I pinch the bridge of my nose as I try to get my pounding headache under control. With the other hand I grasp the desk so tightly my knuckles turn white. My chest is clamped in a phantom vice, making every breath like a thousand icy shards piercing my lungs. The lump in my throat won’t disappear, and I fear if I take one more breath my whole body will explode – or the tears I’ve been holding back will flow uncontrollably, and I don’t want that.
I sit in this rigid position, waiting for the moment to pass. To anyone watching me, they would think I was having some excruciating migraine, or an asthma attack, or trying not to be sick (although the latter is marginally true). Truth is, I’m just trying to cope with the intensity of my emotions – which at this moment in time are shame and sadness.
To the average person, these emotions would be uncomfortable at best. You might feel your face burn with shame, or a “hot, prickly” feeling creep up your back. But you can probably rationalize these for what they are, and soon enough may yourself laughing about whatever it was which made you feel that way. For me, however, these emotions are so strong, so intense, that it is like being burned by a fire over and over again. The wounds never heal, and each time a strong emotion overcomes you, the wound is reopened and scratched raw again.
Whatever pain I feel in my head is magnified tenfold throughout my entire body. Every strong emotion I feel radiates throughout my whole being, burning bright – if I were a lightbulb I would be at my brightest setting. The emotional becomes physical, and the physical becomes visible. People see me contort in pain, they watch my knuckles turn white as I squeeze the nearest solid object with all my might in an attempt to divert the pain from my head. They see me breathe a sigh of relief when the intensity finally passes, they watch me crumple in my chair as exhaustion takes over.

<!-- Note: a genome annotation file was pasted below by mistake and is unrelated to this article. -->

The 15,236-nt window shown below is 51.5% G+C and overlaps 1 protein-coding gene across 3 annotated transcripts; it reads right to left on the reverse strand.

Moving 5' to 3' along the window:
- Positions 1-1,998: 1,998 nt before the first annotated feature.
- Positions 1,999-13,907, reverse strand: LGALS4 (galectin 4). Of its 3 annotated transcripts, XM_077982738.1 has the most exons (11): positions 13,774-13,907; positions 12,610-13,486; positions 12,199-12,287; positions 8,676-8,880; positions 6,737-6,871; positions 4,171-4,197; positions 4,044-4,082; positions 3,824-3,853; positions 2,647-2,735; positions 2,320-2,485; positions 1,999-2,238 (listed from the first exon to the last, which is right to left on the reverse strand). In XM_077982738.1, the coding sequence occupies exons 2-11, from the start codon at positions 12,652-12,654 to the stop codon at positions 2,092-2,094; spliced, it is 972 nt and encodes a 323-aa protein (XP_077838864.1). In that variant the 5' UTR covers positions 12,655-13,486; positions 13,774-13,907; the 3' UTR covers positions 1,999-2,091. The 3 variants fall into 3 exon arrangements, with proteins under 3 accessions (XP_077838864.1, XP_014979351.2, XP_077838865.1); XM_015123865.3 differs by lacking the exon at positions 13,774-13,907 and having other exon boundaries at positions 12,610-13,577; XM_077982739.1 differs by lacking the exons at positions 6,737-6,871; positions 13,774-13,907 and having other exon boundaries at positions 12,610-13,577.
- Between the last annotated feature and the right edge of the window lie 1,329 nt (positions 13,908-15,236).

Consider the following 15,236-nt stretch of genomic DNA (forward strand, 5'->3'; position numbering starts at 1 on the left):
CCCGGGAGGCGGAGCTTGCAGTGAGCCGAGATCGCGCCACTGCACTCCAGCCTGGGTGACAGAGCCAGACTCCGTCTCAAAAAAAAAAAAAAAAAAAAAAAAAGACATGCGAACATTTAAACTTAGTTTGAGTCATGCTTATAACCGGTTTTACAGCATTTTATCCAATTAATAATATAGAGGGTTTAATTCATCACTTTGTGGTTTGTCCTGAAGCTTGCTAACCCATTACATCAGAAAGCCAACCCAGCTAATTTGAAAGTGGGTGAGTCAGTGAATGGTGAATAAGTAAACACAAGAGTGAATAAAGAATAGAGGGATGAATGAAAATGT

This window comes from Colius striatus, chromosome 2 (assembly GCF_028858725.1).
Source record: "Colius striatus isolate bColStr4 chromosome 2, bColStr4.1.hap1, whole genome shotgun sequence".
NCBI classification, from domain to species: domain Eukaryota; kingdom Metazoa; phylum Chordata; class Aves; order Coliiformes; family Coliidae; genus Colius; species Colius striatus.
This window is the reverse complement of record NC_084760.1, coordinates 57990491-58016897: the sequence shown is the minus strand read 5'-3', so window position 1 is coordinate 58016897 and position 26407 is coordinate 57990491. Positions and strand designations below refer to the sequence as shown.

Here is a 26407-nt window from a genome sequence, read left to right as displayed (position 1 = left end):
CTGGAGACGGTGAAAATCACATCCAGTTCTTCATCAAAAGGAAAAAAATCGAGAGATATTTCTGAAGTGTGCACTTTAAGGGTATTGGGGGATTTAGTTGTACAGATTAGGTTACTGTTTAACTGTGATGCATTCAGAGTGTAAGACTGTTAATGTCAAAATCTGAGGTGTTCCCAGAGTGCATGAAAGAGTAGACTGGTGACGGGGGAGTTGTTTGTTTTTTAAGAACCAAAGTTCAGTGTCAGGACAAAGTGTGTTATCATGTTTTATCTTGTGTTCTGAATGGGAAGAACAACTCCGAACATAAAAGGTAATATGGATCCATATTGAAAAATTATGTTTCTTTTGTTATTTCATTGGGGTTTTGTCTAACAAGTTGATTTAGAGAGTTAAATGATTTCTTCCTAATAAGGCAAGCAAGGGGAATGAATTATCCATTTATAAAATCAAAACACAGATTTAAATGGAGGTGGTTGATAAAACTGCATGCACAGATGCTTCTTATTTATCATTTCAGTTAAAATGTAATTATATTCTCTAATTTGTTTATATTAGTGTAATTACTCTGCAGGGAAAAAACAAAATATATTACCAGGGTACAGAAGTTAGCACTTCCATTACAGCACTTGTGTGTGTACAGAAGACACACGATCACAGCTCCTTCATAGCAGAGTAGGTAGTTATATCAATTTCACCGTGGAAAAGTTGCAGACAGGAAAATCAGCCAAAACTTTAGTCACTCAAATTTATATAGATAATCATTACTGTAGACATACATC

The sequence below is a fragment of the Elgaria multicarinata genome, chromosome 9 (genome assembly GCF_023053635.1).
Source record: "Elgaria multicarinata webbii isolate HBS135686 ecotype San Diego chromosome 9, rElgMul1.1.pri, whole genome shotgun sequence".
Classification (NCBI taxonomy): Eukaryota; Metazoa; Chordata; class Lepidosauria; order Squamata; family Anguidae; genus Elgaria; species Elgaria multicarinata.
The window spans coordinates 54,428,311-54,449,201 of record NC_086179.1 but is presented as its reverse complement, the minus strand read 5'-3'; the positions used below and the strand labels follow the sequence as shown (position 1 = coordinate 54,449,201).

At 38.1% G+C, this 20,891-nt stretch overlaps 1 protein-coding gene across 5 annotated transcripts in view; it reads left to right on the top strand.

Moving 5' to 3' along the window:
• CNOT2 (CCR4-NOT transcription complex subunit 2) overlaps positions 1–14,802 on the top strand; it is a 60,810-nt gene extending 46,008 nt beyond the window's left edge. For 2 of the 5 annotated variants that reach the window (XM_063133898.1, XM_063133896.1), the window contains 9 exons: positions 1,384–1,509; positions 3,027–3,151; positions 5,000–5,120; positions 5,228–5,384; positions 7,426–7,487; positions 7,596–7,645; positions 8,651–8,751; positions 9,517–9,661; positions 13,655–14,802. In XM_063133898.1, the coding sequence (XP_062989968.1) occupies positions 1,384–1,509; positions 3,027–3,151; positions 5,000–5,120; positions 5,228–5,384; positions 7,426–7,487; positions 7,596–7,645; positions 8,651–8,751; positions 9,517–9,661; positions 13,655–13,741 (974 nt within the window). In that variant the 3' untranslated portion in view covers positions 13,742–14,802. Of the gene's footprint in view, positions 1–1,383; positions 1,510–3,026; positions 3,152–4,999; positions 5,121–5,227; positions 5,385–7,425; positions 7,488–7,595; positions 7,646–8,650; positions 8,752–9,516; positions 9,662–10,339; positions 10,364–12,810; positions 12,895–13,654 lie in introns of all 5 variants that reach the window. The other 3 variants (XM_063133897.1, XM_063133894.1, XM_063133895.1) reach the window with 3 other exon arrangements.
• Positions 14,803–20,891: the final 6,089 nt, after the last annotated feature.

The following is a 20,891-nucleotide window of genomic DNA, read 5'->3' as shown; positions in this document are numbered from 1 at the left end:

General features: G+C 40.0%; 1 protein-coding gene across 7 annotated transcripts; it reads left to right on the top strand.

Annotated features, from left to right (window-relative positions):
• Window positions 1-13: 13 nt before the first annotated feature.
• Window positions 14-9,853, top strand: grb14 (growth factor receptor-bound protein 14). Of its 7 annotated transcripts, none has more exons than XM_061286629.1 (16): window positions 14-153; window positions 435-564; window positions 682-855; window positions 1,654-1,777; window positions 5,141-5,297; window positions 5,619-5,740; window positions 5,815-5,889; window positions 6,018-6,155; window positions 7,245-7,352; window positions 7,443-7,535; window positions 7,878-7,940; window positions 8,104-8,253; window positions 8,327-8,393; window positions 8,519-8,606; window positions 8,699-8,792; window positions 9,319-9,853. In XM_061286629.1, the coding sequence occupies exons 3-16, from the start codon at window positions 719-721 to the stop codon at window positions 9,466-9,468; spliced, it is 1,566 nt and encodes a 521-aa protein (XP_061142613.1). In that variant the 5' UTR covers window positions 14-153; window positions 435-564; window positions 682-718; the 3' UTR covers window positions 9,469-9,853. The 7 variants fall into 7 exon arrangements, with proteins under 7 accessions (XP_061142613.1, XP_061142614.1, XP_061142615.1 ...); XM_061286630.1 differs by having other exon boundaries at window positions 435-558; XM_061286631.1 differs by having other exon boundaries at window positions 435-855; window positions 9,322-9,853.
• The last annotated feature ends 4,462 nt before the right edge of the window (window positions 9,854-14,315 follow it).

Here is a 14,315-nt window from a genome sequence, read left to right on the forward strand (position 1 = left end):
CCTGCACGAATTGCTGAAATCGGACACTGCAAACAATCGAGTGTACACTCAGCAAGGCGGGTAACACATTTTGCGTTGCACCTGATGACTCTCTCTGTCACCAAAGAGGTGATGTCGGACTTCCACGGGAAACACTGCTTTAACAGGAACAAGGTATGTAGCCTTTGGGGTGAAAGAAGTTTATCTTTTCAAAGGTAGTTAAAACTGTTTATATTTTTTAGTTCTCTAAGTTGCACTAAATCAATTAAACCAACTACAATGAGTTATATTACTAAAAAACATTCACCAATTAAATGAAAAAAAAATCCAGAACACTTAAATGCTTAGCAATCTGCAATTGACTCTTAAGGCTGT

A common characteristics of borderline personality disorder is self-harm. I have come to realize this is because the emotional pain we feel is so intense, that we will do anything to divert it or distract from it. I would do anything than sit for a minute with the thoughts and pain in my head. And the emotional pain always comes back – what do you do then? That’s not a question I have found the answer to yet.
Dealing with these complex emotions and the pain derived from them is a full-time occupation in itself. I constantly try to protect myself from criticism and comments from other people because even the slightest remark that someone else might brush off can trigger a downward spiral of pain for me, which could last minutes, hours or even days. I watch for situations where I might get hurt and wrap myself up in cotton wool to prevent that from happening. Unfortunately this makes functioning in everyday life extremely difficult. Keeping down a job and accepting criticism and trying to take things at face value rather than let them prick at me over and over again is near impossible on top of keeping everything else in check. It makes my life chaotic, and I can’t always keep a handle on my emotions, which is when the spiraling starts.
Learning to cope with my illness has made me better at dealing with the intense emotions, but there are still times – not infrequently – where I simply cannot cope. I become a child navigating an adult’s world, I need someone to pick me up and take the pain away because I can’t do it myself. One day I might learn how to be an adult and function normally, but for now, I’m taking it one small step at a time.
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Thinkstock photo by Victor_Tongdee